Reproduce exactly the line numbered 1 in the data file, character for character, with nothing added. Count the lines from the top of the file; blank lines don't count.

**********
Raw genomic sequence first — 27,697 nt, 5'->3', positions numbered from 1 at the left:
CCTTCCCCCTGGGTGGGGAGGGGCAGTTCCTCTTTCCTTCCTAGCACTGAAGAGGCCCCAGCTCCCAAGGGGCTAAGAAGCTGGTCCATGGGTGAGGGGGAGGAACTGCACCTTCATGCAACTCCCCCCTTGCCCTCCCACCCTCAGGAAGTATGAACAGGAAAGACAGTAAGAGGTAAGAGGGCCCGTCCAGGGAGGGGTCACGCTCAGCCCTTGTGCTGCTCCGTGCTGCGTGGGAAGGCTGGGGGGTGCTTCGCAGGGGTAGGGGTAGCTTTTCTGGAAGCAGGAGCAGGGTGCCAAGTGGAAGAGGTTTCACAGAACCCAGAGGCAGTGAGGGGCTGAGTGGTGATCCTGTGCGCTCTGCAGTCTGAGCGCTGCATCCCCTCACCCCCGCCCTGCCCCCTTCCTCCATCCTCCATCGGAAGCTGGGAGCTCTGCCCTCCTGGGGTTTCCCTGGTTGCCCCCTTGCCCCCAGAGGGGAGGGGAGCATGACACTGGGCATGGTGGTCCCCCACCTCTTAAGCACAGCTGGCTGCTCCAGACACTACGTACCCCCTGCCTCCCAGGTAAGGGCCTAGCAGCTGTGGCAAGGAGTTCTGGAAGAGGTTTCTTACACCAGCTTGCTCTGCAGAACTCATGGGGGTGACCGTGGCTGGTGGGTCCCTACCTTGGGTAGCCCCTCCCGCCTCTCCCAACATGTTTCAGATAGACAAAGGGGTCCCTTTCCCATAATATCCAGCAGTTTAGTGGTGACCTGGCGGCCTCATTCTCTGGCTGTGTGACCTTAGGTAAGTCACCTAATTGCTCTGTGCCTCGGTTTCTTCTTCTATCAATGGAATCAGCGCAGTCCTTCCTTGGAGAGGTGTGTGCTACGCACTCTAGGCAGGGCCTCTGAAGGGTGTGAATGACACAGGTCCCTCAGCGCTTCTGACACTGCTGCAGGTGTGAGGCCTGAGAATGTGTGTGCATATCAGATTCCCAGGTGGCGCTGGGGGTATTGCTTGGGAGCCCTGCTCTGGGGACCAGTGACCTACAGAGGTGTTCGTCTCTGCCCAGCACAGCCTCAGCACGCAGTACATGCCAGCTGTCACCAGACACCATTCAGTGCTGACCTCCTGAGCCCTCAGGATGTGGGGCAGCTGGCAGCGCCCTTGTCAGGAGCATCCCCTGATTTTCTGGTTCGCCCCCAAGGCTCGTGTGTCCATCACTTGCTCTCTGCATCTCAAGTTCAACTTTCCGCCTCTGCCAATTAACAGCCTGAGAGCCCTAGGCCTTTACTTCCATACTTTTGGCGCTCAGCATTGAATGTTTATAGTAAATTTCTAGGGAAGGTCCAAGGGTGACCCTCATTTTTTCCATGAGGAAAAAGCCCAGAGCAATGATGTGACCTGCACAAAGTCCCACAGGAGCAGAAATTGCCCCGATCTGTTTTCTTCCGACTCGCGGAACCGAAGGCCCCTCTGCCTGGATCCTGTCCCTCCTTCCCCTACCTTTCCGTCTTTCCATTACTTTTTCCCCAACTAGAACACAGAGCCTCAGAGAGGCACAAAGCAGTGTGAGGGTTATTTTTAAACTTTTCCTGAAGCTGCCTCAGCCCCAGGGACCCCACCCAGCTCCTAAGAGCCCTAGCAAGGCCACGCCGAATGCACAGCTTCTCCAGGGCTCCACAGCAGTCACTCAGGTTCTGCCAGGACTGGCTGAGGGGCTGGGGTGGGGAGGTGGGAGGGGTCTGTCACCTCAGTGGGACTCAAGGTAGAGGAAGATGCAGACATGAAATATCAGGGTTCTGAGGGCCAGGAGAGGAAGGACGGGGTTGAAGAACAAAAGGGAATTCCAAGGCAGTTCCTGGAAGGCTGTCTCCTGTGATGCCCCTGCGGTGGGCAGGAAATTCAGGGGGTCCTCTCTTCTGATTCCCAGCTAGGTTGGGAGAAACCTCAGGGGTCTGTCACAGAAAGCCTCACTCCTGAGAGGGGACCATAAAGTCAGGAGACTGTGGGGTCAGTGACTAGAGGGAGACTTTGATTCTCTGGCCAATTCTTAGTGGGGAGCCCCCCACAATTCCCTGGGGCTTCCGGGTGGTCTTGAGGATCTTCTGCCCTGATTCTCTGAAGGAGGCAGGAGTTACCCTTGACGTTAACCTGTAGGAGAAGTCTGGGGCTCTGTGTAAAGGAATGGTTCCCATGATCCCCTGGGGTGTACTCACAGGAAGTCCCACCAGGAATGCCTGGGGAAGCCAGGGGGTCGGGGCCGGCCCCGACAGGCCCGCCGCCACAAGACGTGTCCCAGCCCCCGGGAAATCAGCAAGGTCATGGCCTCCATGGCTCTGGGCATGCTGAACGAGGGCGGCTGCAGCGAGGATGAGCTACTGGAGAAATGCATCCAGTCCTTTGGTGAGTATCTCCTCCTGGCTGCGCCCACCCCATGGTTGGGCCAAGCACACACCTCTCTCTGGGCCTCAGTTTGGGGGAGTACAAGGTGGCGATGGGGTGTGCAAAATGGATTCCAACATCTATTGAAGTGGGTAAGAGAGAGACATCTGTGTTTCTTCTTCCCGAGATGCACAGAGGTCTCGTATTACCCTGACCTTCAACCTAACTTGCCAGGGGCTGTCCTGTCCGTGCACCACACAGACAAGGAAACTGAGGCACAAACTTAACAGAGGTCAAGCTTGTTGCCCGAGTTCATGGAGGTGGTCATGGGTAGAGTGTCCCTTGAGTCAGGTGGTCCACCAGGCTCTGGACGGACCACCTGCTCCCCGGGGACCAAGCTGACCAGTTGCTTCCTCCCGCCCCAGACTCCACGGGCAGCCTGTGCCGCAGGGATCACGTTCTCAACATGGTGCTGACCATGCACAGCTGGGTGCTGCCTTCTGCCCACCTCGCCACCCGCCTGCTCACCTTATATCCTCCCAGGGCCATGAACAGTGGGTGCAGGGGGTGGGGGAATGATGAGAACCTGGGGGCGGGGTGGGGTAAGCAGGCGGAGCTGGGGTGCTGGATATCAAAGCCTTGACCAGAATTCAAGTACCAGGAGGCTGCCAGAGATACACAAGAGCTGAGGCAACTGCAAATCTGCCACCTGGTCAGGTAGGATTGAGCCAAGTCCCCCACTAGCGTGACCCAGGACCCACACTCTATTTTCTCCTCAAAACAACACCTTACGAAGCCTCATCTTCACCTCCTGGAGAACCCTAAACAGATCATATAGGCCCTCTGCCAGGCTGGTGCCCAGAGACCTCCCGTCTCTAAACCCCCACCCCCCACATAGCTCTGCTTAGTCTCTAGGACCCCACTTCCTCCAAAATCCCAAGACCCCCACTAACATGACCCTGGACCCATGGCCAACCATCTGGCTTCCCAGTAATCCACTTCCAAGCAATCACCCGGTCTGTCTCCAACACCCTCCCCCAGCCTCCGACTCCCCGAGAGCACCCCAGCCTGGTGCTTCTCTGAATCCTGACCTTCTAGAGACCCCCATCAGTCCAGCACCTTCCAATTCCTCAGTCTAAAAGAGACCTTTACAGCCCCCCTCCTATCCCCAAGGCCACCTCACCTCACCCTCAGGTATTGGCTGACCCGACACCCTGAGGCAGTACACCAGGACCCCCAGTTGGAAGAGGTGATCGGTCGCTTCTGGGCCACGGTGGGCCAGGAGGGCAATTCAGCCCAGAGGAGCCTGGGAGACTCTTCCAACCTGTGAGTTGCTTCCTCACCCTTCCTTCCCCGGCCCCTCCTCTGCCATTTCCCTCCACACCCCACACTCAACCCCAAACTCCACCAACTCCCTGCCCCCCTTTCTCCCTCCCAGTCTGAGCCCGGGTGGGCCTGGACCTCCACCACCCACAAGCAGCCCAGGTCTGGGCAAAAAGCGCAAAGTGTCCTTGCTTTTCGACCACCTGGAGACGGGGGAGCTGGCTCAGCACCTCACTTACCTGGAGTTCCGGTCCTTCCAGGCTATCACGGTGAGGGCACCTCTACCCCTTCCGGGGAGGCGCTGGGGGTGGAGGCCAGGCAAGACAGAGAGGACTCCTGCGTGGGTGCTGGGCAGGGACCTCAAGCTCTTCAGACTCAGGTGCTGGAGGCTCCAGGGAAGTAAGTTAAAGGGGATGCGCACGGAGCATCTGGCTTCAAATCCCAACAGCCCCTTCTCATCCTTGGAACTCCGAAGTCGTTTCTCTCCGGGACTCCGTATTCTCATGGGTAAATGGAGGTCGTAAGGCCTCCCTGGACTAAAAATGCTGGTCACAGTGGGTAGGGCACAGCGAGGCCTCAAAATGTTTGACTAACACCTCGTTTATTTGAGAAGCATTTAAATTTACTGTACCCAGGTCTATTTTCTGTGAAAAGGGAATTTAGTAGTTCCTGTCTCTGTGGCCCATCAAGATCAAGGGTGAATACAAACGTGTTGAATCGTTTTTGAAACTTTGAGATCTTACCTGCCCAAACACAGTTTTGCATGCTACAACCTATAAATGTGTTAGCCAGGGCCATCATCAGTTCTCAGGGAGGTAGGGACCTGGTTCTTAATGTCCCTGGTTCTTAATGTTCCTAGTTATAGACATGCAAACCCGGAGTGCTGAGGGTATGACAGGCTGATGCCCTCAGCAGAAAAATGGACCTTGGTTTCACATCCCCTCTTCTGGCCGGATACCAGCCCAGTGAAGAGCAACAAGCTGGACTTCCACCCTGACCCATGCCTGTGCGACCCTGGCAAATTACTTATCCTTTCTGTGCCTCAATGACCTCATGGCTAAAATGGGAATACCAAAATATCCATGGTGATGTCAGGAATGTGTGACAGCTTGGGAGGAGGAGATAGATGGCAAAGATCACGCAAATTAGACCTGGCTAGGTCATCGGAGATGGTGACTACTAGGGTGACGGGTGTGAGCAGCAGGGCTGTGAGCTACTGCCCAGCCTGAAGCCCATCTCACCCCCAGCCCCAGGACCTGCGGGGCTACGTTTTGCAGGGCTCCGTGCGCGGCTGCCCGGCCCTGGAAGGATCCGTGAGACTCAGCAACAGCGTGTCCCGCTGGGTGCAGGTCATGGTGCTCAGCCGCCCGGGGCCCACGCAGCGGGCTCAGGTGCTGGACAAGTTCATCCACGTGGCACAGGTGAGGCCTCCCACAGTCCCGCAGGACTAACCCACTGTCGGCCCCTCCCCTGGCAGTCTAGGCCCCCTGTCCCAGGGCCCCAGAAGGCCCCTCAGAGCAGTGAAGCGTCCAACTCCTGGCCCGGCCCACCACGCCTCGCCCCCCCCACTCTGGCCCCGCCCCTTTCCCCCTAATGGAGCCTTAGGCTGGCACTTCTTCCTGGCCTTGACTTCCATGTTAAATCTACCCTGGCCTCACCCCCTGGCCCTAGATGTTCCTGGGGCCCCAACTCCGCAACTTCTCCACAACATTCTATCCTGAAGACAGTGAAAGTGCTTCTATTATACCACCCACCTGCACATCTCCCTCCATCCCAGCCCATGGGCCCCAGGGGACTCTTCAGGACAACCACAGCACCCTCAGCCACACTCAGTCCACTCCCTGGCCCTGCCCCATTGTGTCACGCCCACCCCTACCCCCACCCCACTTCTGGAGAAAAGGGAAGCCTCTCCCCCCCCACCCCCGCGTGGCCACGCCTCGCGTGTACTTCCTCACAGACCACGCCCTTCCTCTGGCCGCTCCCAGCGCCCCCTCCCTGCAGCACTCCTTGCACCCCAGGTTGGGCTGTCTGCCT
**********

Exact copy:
Raw genomic sequence first — 27,697 nt, 5'->3', positions numbered from 1 at the left: